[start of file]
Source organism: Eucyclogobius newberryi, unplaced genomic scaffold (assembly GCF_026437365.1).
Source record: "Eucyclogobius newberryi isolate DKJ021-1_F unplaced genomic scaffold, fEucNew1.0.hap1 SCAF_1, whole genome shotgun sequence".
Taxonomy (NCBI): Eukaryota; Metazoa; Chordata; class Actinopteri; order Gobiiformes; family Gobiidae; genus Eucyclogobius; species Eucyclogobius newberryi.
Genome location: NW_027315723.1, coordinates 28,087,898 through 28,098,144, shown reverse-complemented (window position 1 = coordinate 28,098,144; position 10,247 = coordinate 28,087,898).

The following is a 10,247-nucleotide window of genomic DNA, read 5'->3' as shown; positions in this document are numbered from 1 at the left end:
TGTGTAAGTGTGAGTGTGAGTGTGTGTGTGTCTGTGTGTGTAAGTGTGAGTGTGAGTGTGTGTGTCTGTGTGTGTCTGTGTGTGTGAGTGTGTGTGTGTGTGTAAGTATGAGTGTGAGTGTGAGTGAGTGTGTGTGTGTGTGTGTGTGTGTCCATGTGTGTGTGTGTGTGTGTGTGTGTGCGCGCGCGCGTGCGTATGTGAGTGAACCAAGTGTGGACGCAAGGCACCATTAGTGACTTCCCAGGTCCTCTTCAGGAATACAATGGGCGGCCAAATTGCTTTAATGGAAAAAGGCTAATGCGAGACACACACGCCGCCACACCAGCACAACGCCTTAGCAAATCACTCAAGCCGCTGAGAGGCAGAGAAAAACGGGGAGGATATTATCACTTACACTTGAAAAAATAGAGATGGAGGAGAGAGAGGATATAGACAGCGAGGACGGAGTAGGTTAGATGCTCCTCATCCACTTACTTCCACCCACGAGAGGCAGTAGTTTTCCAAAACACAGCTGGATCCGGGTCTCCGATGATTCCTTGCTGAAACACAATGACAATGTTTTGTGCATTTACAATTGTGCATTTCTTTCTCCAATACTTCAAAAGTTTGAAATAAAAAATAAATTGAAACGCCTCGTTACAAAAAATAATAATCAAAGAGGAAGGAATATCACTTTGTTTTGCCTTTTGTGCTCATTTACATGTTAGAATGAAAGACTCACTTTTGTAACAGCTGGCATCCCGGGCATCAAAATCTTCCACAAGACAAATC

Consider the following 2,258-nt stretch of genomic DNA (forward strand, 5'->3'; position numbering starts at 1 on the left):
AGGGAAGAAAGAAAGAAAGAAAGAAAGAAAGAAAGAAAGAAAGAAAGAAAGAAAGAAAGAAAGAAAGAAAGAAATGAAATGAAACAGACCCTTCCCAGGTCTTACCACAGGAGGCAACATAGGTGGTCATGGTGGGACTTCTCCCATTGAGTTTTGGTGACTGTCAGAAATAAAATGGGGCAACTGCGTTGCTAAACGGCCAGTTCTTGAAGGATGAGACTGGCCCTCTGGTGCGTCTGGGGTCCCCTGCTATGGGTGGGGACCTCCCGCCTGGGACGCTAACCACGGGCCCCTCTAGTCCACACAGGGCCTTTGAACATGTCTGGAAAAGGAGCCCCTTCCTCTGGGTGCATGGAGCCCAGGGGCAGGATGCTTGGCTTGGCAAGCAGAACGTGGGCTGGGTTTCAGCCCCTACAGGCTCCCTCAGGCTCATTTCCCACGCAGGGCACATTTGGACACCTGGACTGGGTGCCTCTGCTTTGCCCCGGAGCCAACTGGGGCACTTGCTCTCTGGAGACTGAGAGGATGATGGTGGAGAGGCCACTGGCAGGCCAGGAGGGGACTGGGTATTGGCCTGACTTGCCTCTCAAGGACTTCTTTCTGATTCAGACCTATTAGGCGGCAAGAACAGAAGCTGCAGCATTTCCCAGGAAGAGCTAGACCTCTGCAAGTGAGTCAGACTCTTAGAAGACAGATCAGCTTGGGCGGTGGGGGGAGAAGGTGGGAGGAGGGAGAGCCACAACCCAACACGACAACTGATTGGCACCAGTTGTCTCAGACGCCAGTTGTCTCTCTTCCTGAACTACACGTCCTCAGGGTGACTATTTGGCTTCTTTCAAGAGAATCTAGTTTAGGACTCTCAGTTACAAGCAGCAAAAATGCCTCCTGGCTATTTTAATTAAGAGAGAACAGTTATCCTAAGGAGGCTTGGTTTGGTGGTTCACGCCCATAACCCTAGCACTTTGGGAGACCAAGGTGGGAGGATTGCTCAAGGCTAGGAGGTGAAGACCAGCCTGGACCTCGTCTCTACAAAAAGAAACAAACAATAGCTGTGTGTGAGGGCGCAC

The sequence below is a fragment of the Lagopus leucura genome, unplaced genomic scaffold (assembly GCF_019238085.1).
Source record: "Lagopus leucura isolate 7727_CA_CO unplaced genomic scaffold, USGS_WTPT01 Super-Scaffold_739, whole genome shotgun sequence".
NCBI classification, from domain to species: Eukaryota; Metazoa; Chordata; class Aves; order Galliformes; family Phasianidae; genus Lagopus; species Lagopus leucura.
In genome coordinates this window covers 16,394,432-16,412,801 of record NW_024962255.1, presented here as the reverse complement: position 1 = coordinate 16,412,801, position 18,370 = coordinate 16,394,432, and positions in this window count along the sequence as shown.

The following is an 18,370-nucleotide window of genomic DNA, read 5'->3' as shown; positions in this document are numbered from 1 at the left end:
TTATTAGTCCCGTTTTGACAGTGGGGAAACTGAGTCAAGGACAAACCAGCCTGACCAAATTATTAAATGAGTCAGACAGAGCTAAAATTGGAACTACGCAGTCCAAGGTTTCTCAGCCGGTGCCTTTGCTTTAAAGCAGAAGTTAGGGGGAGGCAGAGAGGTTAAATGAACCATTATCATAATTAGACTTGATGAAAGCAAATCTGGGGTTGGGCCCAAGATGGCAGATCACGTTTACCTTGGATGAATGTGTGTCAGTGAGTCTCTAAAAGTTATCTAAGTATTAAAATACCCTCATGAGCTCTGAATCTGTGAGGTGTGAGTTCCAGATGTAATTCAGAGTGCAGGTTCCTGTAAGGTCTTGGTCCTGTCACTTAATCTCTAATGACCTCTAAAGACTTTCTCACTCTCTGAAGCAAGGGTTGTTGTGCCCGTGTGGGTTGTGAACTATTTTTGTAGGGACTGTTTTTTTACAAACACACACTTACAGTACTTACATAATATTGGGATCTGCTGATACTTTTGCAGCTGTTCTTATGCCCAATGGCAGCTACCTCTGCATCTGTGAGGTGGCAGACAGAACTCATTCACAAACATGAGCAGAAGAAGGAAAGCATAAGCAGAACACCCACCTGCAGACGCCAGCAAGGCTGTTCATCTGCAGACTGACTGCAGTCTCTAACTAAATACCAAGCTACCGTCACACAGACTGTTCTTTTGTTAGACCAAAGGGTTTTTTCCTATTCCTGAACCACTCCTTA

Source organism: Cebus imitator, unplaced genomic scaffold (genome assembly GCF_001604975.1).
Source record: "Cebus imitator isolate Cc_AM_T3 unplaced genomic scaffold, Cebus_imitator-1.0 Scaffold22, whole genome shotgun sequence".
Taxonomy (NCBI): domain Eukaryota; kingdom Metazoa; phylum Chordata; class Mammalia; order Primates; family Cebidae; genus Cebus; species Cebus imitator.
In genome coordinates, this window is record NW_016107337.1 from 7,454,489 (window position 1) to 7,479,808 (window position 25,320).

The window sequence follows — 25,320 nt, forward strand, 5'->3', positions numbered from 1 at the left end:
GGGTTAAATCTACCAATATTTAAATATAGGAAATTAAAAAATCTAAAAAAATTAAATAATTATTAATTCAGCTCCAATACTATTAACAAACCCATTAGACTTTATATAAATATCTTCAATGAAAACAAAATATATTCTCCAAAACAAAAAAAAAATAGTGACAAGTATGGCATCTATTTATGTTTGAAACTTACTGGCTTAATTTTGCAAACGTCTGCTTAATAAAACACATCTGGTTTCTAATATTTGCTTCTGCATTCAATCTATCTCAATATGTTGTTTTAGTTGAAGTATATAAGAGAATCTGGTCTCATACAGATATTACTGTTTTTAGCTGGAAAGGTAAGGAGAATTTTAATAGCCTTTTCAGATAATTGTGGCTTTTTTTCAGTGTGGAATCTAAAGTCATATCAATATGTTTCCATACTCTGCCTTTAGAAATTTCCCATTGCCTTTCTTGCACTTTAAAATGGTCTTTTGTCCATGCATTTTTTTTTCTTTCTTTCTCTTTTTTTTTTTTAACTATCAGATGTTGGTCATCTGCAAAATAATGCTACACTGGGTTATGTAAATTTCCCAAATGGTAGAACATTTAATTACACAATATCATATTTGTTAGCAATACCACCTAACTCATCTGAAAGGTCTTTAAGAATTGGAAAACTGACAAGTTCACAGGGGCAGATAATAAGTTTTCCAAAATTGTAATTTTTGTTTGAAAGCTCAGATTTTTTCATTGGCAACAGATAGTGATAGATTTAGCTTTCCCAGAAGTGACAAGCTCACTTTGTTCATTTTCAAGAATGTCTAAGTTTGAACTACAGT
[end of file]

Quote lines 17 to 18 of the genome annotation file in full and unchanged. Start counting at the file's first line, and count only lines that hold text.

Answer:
Taxonomy (NCBI): domain Eukaryota; kingdom Metazoa; phylum Chordata; class Mammalia; order Primates; family Cebidae; genus Cebus; species Cebus imitator.
In genome coordinates, this window is record NW_016107337.1 from 7,454,489 (window position 1) to 7,479,808 (window position 25,320).